R (O) v SSHD [2014] EWCA Civ 990, [2014] MHLO 47

"This issue on this appeal is whether the Secretary of State for the Home Department ("the Secretary of State") could continue lawfully to hold the appellant, O, in immigration detention from 24 July 2010 to 6 July 2011 notwithstanding a change in the diagnosis of her mental illness and medical opinion that she should be cared for in the community. ... Accordingly, I would dismiss this appeal. The new diagnosis of Dr Agnew-Davies proposed a new treatment for curing her illness but her condition could still be satisfactorily managed in detention. She could still be held in an acceptable stable mental condition in detention under the existing treatment. In any event, there was a risk of reoffending and absconding. While these would have diminished with the passage of time, there still needed to be safeguards if O was released into the community and these were not put in place to the satisfaction of the court until 6 July 2011 when she was in fact released on bail."

Related judgments

R (O) v SSHD [2016] UKSC 19, [2016] MHLO 12


The ICLR have kindly agreed for their WLR (D) case report to be reproduced below.  

IMMIGRATION — Deportation order — Detention pending deportation — Detaining person with mental illness — New medical reports advising treatment in community — Whether continued detention lawful — Whether court primary decision-maker or supervisor of Home Secretary’s decision — Meaning of “satisfactorily managed” in para 55.10 of the Enforcement Instructions Guidance

Regina (O by her litigation friend the Official Solicitor) v Secretary of State for the Home Department

[2014] EWCA Civ 990B ; [2014] WLR (D) 327

CA: Arden, Underhill, Floyd LJJ: 17 July 2014

When determining the lawfulness of the continued immigration detention of a person with mental illness the court’s role was to supervise the decisions made by the Home Secretary for their compliance with the law, applying the Wednesbury test of unreasonableness, and was not that of a primary decision-maker such that it had to make its own choice between medical experts.

The Court of Appeal so held when dismissing the appeal by O, a Nigerian national who had entered the United Kingdom illegally, against the decision of Lang J [2012] EWHC 2899 (Admin)M of 4 April 2012 refusing O permission to apply for judicial review of the Home Secretary’s decision to detain her in immigration detention notwithstanding a change in the diagnosis of her mental illness and medical opinion that she should be cared for in the community.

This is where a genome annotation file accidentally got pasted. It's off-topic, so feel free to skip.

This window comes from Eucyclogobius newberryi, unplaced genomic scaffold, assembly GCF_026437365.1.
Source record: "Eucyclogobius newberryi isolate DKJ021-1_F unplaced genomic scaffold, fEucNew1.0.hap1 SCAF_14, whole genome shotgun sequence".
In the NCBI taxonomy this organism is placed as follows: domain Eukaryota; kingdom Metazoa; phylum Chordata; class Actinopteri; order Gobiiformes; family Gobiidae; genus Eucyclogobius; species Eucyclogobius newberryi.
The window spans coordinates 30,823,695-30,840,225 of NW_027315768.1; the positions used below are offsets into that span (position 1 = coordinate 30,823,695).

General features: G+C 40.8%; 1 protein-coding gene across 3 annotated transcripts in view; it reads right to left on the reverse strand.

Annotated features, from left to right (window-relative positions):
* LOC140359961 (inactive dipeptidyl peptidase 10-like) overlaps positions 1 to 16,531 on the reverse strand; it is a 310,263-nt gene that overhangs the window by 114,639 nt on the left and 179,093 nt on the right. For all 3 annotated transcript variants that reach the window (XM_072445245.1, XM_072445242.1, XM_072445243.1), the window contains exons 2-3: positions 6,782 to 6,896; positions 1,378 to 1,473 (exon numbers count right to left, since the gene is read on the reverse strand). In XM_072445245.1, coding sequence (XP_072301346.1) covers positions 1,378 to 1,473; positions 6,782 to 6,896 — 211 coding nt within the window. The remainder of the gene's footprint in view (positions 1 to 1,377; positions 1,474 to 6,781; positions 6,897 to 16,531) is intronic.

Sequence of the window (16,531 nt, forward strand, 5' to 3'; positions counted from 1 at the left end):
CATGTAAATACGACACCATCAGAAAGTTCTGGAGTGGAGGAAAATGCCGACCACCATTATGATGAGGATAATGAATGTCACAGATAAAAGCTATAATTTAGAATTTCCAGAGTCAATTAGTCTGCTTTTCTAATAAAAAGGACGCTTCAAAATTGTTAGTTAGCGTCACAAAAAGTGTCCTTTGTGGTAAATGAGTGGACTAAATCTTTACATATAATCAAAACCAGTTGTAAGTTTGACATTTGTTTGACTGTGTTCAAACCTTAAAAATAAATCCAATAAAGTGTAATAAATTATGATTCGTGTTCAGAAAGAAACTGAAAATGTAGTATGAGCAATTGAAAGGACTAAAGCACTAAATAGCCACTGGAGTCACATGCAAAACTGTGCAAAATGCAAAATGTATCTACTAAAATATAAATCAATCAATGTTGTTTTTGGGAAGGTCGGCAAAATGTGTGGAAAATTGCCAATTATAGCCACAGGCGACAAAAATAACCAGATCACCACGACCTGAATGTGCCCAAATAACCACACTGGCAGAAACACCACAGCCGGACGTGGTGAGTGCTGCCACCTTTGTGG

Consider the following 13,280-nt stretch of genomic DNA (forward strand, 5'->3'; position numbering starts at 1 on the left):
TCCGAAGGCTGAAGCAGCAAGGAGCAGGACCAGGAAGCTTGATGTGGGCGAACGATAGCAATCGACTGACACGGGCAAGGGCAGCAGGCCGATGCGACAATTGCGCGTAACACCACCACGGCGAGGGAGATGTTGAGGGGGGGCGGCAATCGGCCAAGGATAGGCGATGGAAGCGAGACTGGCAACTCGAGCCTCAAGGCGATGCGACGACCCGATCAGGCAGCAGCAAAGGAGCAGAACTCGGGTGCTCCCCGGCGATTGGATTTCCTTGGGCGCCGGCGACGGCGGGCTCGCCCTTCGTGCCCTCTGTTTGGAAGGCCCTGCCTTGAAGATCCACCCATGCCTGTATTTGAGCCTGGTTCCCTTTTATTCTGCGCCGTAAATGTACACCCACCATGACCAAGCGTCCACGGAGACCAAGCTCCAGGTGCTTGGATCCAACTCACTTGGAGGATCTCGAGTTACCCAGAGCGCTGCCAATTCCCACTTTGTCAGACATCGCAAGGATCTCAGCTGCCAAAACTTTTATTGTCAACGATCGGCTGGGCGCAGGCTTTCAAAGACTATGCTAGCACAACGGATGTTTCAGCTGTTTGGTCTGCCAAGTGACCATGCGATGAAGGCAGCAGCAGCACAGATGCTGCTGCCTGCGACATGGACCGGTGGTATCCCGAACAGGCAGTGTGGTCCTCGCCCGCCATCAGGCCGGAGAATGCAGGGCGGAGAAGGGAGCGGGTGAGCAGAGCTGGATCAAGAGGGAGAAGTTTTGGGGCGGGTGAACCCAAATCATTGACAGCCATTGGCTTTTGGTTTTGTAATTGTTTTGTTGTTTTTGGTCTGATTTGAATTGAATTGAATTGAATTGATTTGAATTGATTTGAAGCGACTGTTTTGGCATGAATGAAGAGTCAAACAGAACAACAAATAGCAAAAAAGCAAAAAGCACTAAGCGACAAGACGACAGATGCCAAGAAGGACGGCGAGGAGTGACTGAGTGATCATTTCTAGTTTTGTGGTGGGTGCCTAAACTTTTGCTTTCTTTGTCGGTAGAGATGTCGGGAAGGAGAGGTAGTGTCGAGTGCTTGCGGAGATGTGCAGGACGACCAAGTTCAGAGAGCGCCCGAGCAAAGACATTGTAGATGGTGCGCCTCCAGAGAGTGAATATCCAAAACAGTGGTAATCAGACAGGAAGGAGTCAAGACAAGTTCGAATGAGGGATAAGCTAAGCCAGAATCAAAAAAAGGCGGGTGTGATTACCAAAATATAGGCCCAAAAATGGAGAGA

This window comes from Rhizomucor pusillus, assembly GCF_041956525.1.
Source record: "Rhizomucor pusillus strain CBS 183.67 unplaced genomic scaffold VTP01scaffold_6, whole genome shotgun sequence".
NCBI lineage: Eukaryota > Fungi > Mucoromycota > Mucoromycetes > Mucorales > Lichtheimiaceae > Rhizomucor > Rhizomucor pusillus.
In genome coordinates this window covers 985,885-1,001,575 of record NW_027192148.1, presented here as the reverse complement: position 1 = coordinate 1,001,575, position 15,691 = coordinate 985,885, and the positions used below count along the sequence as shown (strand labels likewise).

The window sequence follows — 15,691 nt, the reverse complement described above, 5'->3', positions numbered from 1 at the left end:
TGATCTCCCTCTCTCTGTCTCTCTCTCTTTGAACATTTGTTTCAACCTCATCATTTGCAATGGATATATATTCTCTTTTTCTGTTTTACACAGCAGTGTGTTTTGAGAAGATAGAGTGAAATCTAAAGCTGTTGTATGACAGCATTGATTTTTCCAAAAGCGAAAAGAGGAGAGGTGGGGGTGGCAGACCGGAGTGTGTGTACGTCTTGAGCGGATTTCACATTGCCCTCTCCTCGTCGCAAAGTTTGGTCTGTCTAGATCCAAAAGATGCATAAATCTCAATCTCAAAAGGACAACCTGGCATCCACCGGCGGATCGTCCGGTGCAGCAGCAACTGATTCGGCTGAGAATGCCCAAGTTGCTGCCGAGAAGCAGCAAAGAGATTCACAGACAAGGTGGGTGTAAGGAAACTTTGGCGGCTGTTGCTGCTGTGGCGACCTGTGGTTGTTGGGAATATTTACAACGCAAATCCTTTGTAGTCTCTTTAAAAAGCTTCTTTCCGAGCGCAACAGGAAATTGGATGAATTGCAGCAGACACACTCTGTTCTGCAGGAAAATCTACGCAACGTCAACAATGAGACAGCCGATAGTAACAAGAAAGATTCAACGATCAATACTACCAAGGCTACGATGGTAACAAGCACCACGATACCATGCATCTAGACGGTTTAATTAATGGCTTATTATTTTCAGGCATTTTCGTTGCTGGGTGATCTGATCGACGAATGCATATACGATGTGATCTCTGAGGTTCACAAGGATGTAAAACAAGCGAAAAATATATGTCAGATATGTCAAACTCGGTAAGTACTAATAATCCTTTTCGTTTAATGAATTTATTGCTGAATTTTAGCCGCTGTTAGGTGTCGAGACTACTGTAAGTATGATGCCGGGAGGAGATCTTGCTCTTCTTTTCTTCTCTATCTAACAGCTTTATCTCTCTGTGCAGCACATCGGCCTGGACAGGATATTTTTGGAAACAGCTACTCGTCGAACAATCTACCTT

O had unsuccessfully claimed asylum after entering the UK illegally. She suffered from mental illness and committed child cruelty offences for which she was sentenced to imprisonment. On her release from prison the Home Secretary decided O should be deported and detained O at a detention centre for nearly three years, continued detention purportedly being justified by the risk of O absconding and the risk of harm. A deportation order was eventually made. O issued various proceedings relating to her detention which the court held was lawful. The instant proceedings related to a period when she had been released on bail from immigration detention during which time a deportation order was made. The detention centre had been advised that O’s needs were met there and that she would not obtain any benefit from transfer to hospital. A fresh medical report was obtained which stated that O required a package of care and treatment in the community. The UK Border Agency concluded that the report contained no new information or diagnosis and O’s deportation would not have an impact of the severity required for violation of article 3 of the Convention on Human Rights and Fundamental Freedoms. On O’s application for permission to review the Home Secretary’s decision to continue to detain her, the judge held that there had not been a material change in circumstances in the relevant period of detention from those in previous periods when she had been lawfully detained as, inter alia, the principles in R v Governor of Durham Prison, Ex p Hardial Singh [1984] 1 WLR 704B were not infringed as the delay was caused by O’s legal challenges, there was a high risk of absconding and re-offending and para 55.10 of the “Enforcement Instructions Guidance” (“EIG”), as amended, had lowered the test for detention and it was unlikely that O could show that her illness could not be satisfactorily managed in detention.